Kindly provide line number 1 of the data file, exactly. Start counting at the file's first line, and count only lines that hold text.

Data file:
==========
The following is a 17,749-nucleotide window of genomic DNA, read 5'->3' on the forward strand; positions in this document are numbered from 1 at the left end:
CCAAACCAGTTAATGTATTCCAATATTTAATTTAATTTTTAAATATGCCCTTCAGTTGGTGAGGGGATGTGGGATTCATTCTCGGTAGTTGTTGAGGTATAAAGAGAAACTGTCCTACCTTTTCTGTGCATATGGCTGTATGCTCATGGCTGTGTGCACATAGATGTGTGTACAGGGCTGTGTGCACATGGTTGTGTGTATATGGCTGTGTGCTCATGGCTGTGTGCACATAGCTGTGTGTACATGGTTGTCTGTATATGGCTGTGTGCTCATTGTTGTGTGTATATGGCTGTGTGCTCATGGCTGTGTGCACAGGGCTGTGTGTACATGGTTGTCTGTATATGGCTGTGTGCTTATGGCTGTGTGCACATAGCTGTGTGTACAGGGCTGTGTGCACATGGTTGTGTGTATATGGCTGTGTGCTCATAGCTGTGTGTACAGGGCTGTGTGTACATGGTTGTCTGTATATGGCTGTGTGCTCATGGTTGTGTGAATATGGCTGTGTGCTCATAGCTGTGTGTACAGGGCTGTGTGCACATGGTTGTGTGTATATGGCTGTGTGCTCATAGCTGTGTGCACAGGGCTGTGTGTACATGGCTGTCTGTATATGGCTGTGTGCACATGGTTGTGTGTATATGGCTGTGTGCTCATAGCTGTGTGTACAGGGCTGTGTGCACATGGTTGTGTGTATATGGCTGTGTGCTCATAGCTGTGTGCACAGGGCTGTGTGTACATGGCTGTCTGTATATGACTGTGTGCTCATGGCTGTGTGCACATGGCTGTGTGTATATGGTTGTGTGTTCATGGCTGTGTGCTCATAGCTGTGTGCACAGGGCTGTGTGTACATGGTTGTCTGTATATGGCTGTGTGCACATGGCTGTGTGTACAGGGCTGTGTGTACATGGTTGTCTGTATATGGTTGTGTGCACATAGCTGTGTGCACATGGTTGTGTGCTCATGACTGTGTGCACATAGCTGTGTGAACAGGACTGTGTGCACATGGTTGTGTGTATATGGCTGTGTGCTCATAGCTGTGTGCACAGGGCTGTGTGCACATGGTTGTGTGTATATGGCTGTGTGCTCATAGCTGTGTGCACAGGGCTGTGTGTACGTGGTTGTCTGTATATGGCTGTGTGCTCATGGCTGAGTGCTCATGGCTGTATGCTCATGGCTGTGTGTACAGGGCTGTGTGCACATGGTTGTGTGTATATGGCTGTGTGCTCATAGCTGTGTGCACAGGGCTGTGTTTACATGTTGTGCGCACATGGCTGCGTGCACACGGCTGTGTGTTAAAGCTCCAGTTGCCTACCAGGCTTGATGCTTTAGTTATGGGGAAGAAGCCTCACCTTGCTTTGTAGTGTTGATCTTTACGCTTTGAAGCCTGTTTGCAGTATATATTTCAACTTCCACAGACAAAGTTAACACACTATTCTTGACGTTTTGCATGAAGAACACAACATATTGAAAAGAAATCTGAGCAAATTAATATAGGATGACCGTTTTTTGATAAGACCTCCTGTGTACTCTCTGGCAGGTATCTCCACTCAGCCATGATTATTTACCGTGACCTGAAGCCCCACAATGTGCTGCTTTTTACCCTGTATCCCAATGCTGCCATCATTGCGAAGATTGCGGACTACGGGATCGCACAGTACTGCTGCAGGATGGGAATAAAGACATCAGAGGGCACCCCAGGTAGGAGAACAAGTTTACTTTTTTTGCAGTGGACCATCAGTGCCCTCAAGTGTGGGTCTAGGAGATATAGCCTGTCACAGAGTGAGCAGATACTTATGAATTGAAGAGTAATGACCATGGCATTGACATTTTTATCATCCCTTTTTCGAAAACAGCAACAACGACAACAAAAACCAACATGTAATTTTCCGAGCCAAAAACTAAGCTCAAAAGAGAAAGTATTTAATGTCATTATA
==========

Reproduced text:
The following is a 17,749-nucleotide window of genomic DNA, read 5'->3' on the forward strand; positions in this document are numbered from 1 at the left end: